Why The Drop In Energy Prices Is Extremely Encouraging For Economic Growth

We all know rising gas prices hurt nearly everything in the U.S., from Wal-Mart, to consumers, to President Obama’s approval ratings.

But now, they’re falling sharply, down 2.8% from their high of $4.02 in May according to Deutsche Bank. That indicates the unusual early surge we saw this year may not persist and slam summer drivers.

From Deutsche Bank’s Carl Riccadonna:

First, prices typically peak roughly 20-25% above the December level in the prior year, which implies a peak of $3.60-3.75 for the current year. Hence, the run-up in prices during the February to May period clearly broke with the typical historical pattern. The second point is prices ordinarily do not begin to ease until July, so we will watch to see if the recent price relief is sustained. While we estimated a “tipping point” of $4 per gallon earlier this year, prices need to remain at this threshold for an extended period (i.e. quarterly average), not merely touch it briefly.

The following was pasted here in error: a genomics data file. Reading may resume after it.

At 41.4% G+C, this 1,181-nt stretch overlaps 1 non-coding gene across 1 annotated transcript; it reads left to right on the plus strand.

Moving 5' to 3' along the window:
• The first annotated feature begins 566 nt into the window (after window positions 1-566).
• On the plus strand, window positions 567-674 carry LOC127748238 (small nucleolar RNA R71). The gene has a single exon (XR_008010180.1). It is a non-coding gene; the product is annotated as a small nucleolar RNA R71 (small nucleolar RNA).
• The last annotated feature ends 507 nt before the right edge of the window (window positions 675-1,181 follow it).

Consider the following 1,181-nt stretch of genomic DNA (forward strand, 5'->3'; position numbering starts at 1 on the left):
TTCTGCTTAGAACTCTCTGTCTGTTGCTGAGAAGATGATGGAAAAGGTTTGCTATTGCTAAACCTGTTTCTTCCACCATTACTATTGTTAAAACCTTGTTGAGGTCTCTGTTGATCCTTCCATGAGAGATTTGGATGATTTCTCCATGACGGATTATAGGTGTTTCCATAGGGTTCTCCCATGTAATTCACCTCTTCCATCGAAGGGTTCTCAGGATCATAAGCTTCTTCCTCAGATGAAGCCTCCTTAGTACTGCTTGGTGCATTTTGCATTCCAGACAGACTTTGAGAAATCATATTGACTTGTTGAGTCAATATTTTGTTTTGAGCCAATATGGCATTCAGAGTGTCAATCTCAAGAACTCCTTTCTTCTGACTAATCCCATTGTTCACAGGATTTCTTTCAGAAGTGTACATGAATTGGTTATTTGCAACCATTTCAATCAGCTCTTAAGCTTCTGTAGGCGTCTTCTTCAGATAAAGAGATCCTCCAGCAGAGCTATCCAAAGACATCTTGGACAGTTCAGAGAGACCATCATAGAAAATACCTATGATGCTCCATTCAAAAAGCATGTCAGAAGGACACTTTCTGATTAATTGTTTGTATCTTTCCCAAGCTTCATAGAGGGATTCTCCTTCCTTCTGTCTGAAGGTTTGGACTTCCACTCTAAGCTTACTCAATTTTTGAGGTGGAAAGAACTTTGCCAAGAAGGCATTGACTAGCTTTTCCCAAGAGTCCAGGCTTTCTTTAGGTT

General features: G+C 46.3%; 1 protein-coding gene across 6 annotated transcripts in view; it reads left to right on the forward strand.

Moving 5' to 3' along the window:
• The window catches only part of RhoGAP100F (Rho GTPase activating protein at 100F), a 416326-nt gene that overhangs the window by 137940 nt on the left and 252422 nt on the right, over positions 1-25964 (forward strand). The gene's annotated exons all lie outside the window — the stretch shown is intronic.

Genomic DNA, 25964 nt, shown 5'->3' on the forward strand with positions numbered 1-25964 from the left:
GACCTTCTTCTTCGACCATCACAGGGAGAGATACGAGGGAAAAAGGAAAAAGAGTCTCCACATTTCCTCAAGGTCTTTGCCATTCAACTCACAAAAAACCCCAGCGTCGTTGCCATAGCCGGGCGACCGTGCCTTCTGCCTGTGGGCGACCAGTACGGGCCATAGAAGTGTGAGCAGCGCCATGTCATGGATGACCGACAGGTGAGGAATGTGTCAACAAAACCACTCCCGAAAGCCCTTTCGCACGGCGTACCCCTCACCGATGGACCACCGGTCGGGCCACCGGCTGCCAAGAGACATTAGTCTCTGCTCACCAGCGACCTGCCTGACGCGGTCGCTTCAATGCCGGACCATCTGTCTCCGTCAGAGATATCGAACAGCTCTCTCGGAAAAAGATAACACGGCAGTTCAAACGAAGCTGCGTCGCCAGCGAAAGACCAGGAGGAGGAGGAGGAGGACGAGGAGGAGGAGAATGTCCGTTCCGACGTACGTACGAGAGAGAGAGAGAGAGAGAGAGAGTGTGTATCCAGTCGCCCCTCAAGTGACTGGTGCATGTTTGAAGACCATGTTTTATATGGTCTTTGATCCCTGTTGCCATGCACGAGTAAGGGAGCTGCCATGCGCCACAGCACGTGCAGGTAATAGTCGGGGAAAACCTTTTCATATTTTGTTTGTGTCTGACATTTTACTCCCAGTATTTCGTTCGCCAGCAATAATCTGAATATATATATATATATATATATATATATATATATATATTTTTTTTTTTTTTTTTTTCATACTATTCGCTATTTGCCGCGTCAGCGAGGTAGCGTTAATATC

Note that the latest number for gas prices indicates the early climb for 2011 is at an end, that we’re falling back in line with projections, and that $4 gas will not be sustained, on average.


[credit provider=”Deutsche Bank”]

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